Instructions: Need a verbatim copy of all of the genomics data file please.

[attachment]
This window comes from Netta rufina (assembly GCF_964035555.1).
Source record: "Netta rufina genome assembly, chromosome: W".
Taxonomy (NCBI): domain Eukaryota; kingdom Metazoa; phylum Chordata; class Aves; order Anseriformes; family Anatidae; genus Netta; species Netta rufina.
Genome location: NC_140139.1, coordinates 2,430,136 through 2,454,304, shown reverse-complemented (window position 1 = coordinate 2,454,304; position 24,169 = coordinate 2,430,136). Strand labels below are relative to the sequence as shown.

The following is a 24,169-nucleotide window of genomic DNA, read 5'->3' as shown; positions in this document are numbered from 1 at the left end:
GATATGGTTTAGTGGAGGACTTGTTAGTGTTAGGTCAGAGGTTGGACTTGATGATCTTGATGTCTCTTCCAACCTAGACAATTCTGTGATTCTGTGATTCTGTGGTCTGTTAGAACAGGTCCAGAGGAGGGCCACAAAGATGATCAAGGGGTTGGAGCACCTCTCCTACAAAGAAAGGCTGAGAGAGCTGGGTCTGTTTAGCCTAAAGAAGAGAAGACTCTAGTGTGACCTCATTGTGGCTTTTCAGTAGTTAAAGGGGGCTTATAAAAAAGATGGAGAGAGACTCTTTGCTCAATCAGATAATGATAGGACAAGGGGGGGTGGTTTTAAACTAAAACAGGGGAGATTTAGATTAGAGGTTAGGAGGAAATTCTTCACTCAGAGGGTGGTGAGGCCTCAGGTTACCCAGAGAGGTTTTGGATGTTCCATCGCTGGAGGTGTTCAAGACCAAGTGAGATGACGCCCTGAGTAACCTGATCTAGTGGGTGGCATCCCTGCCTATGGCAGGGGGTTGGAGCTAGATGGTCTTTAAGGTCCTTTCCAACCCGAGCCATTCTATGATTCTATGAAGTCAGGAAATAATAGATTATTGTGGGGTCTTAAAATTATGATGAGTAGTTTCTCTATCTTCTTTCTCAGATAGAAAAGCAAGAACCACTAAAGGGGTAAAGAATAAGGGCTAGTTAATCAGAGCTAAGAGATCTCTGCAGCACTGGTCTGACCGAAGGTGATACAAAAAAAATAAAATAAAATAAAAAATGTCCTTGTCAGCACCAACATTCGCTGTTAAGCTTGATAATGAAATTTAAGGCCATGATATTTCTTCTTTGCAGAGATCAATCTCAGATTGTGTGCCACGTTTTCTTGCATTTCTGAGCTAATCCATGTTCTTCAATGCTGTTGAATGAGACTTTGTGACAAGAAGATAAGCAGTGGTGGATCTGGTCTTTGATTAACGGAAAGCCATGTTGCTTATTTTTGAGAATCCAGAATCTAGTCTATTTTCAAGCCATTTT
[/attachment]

This window comes from Netta rufina (assembly GCF_964035555.1).
Source record: "Netta rufina genome assembly, chromosome: W".
Taxonomy (NCBI): domain Eukaryota; kingdom Metazoa; phylum Chordata; class Aves; order Anseriformes; family Anatidae; genus Netta; species Netta rufina.
Genome location: NC_140139.1, coordinates 2,430,136 through 2,454,304, shown reverse-complemented (window position 1 = coordinate 2,454,304; position 24,169 = coordinate 2,430,136). Strand labels below are relative to the sequence as shown.

The following is a 24,169-nucleotide window of genomic DNA, read 5'->3' as shown; positions in this document are numbered from 1 at the left end:
GATATGGTTTAGTGGAGGACTTGTTAGTGTTAGGTCAGAGGTTGGACTTGATGATCTTGATGTCTCTTCCAACCTAGACAATTCTGTGATTCTGTGATTCTGTGGTCTGTTAGAACAGGTCCAGAGGAGGGCCACAAAGATGATCAAGGGGTTGGAGCACCTCTCCTACAAAGAAAGGCTGAGAGAGCTGGGTCTGTTTAGCCTAAAGAAGAGAAGACTCTAGTGTGACCTCATTGTGGCTTTTCAGTAGTTAAAGGGGGCTTATAAAAAAGATGGAGAGAGACTCTTTGCTCAATCAGATAATGATAGGACAAGGGGGGGTGGTTTTAAACTAAAACAGGGGAGATTTAGATTAGAGGTTAGGAGGAAATTCTTCACTCAGAGGGTGGTGAGGCCTCAGGTTACCCAGAGAGGTTTTGGATGTTCCATCGCTGGAGGTGTTCAAGACCAAGTGAGATGACGCCCTGAGTAACCTGATCTAGTGGGTGGCATCCCTGCCTATGGCAGGGGGTTGGAGCTAGATGGTCTTTAAGGTCCTTTCCAACCCGAGCCATTCTATGATTCTATGAAGTCAGGAAATAATAGATTATTGTGGGGTCTTAAAATTATGATGAGTAGTTTCTCTATCTTCTTTCTCAGATAGAAAAGCAAGAACCACTAAAGGGGTAAAGAATAAGGGCTAGTTAATCAGAGCTAAGAGATCTCTGCAGCACTGGTCTGACCGAAGGTGATACAAAAAAAATAAAATAAAATAAAAAATGTCCTTGTCAGCACCAACATTCGCTGTTAAGCTTGATAATGAAATTTAAGGCCATGATATTTCTTCTTTGCAGAGATCAATCTCAGATTGTGTGCCACGTTTTCTTGCATTTCTGAGCTAATCCATGTTCTTCAATGCTGTTGAATGAGACTTTGTGACAAGAAGATAAGCAGTGGTGGATCTGGTCTTTGATTAACGGAAAGCCATGTTGCTTATTTTTGAGAATCCAGAATCTAGTCTATTTTCAAGCCATTTT